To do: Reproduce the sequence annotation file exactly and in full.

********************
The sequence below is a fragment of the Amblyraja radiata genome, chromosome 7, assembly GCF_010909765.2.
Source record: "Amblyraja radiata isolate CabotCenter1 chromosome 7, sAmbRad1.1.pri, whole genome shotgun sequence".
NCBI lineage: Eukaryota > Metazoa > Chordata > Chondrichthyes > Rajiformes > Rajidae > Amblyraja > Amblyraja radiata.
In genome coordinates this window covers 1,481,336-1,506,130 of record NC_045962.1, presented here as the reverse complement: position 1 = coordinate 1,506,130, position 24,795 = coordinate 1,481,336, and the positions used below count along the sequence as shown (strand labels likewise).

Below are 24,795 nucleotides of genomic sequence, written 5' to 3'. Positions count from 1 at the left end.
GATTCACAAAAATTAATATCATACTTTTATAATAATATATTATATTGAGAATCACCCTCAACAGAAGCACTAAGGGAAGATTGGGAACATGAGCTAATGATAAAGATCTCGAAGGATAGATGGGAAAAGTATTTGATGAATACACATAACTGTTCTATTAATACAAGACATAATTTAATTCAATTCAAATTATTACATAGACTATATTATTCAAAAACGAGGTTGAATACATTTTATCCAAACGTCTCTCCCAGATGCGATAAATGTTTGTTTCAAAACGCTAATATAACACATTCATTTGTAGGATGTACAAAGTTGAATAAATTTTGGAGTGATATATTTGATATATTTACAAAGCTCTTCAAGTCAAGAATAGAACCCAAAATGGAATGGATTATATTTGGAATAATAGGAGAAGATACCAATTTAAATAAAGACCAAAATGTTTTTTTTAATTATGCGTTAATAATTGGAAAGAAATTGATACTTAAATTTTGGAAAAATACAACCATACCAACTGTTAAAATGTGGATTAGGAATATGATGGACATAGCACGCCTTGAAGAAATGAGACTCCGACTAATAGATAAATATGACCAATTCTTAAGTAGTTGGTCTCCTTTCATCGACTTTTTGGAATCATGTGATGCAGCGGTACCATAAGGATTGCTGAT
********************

The sequence below is a fragment of the Amblyraja radiata genome, chromosome 7, assembly GCF_010909765.2.
Source record: "Amblyraja radiata isolate CabotCenter1 chromosome 7, sAmbRad1.1.pri, whole genome shotgun sequence".
NCBI lineage: Eukaryota > Metazoa > Chordata > Chondrichthyes > Rajiformes > Rajidae > Amblyraja > Amblyraja radiata.
In genome coordinates this window covers 1,481,336-1,506,130 of record NC_045962.1, presented here as the reverse complement: position 1 = coordinate 1,506,130, position 24,795 = coordinate 1,481,336, and the positions used below count along the sequence as shown (strand labels likewise).

Below are 24,795 nucleotides of genomic sequence, written 5' to 3'. Positions count from 1 at the left end.
GATTCACAAAAATTAATATCATACTTTTATAATAATATATTATATTGAGAATCACCCTCAACAGAAGCACTAAGGGAAGATTGGGAACATGAGCTAATGATAAAGATCTCGAAGGATAGATGGGAAAAGTATTTGATGAATACACATAACTGTTCTATTAATACAAGACATAATTTAATTCAATTCAAATTATTACATAGACTATATTATTCAAAAACGAGGTTGAATACATTTTATCCAAACGTCTCTCCCAGATGCGATAAATGTTTGTTTCAAAACGCTAATATAACACATTCATTTGTAGGATGTACAAAGTTGAATAAATTTTGGAGTGATATATTTGATATATTTACAAAGCTCTTCAAGTCAAGAATAGAACCCAAAATGGAATGGATTATATTTGGAATAATAGGAGAAGATACCAATTTAAATAAAGACCAAAATGTTTTTTTTAATTATGCGTTAATAATTGGAAAGAAATTGATACTTAAATTTTGGAAAAATACAACCATACCAACTGTTAAAATGTGGATTAGGAATATGATGGACATAGCACGCCTTGAAGAAATGAGACTCCGACTAATAGATAAATATGACCAATTCTTAAGTAGTTGGTCTCCTTTCATCGACTTTTTGGAATCATGTGATGCAGCGGTACCATAAGGATTGCTGAT